He attended kindergarten at PS 107, "down on the corner" of Eighth Avenue and 14th Street.

"In the fall of 1941, I entered First Grade at Holy Name of Jesus elementary school.... A white brick school building rose like a fortress before me, three severe stories off the ground." The school is located at 245 Prospect Park West.

In 1941 the Hamill family moved to the ground floor of this building, 435 13th Street, between Seventh and Eighth. 
"The colors of the world instantly changed. The new house was only one block away but it butted up against the dirty redbrick bulk of the old Ansonia Clock Factory... The dark blue shadow of the Factory (as everyone called it) fell upon the stoop and across the backyard... The rooms were larger and wider... and the rent was twenty-six dollars a month, including steam heat."

Hamill would play in the street with his brother and friends, and
"would wander down the street to look at the Alley, a wide noisy cobblestoned warren of ancient trucks and escaping steam and iron-barred windows. The Alley ran from Thirteenth Street to Twelfth Street, splitting The Factory into two unequal sections, and in the years of the war, it always seemed jammed with men at work."
 Today it's a part of the Ansonia Court apartment complex.

Seventh Avenue, north from Tenth Street, 1945.

At age 8 Hamill and family moved into a railroad flat at the top floor of the above building, at 378 7th Avenue between 11th and 12th Streets, 
"a tenement rising four ominous stories above the street. It was in the middle of the block,... with a butcher's shop on one side of the doorway and a fruit and vegetable store called Teddy's to the right... Poles and lines and the steel tracks gave the avenue the look of an artists' exercise in perspective, with diminishing lines flowing away into infinity, or its equal: Flatbush Avenue at one end of the avenue, Greenwood Cemetery at the other."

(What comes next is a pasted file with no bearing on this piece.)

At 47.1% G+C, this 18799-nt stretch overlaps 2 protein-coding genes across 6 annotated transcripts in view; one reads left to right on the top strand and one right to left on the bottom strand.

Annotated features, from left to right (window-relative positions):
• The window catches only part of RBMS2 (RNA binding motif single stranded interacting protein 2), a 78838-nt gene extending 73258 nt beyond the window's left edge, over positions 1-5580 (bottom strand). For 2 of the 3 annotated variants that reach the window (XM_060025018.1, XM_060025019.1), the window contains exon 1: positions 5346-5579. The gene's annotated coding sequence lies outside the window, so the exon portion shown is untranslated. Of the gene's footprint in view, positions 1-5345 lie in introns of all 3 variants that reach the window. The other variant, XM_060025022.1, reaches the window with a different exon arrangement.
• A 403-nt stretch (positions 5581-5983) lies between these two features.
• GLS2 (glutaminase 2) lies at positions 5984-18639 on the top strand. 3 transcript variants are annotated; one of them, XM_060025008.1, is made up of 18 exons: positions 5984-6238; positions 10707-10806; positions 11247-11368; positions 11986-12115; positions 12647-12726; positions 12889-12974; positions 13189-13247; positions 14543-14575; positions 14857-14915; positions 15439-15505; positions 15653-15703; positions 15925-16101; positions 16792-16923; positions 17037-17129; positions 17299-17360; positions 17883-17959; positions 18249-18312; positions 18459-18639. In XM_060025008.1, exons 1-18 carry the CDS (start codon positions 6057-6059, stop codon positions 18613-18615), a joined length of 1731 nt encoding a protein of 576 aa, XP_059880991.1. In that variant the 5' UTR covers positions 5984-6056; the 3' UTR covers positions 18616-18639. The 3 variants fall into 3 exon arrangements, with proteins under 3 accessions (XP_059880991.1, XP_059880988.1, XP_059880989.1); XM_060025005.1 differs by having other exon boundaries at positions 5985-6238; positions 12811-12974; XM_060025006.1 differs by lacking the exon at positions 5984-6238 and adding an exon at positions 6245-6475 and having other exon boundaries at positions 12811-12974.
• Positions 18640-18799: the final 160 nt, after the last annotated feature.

At around this time Hamill started his first paper route, which took him down to Fourth and Fifth streets, "tree-lined streets of brownstones and white sandstone apartment houses... There were no fire escapes on these blocks, no stores or bars, and every house had a back yard." 

As street gangs like the Tigers and the South Brooklyn Boys took over the streets in the postwar years, Hamill found refuge here, 
"in the glorious palace of books called the Prospect Branch of the Brooklyn Public Library, known to us simply as the Library. I went there every Saturday morning... following the familiar route along Seventh Avenue, my blood quickening as I crossed the trolley tracks on Ninth Street and passed the stately brownstones and the small synagogue and saw up ahead the wild gloomy garden of the Library.... The majestic mock Corinthian columns of the main entrance always made me feel puny but inside, behind walls as thick as any fortress, I always felt safe." 
The library, on Ninth Street and Sixth Avenue, is currently undergoing an extensive renovation.  

Ninth Street, looking west from Seventh Avenue, 1949.

In 1949, Hamill and his friends started hanging out around Bartel-Pritchard Square, at the foot of Prospect Park West.
"Off the square on one side there were two tall Corinthian columns that marked the entrance to Prospect Park; we called them the Totem Poles, or the Totes. They rose from cleanly carved granite bases, and in the evenings... I would walk up from Seventh Avenue and see the others, and we'd gather around the bases, sitting on them, looking at girls, cursing, smoking, making jokes, and drinking beer." 
Bartel-Pritchard Square, 1950.

Looking south towards Bartel-Pritchard Square, past the Sanders Theater, 1950.
Pete Hamill's Park Slope is at once familiar and yet completely changed. The vast majority of the buildings he mentions (including many more not described here) still exist, but the storefronts have been transformed so many times over the years that it's next to impossible to record their entire history. Reading a book like A Drinking Life makes you realize that in a neighborhood as diverse and historic as Park Slope, every building and street corner has lots of stories to tell. 

Historic Photos from Brooklyn's Park Slope, Merlis and Rosenzweig, 1999.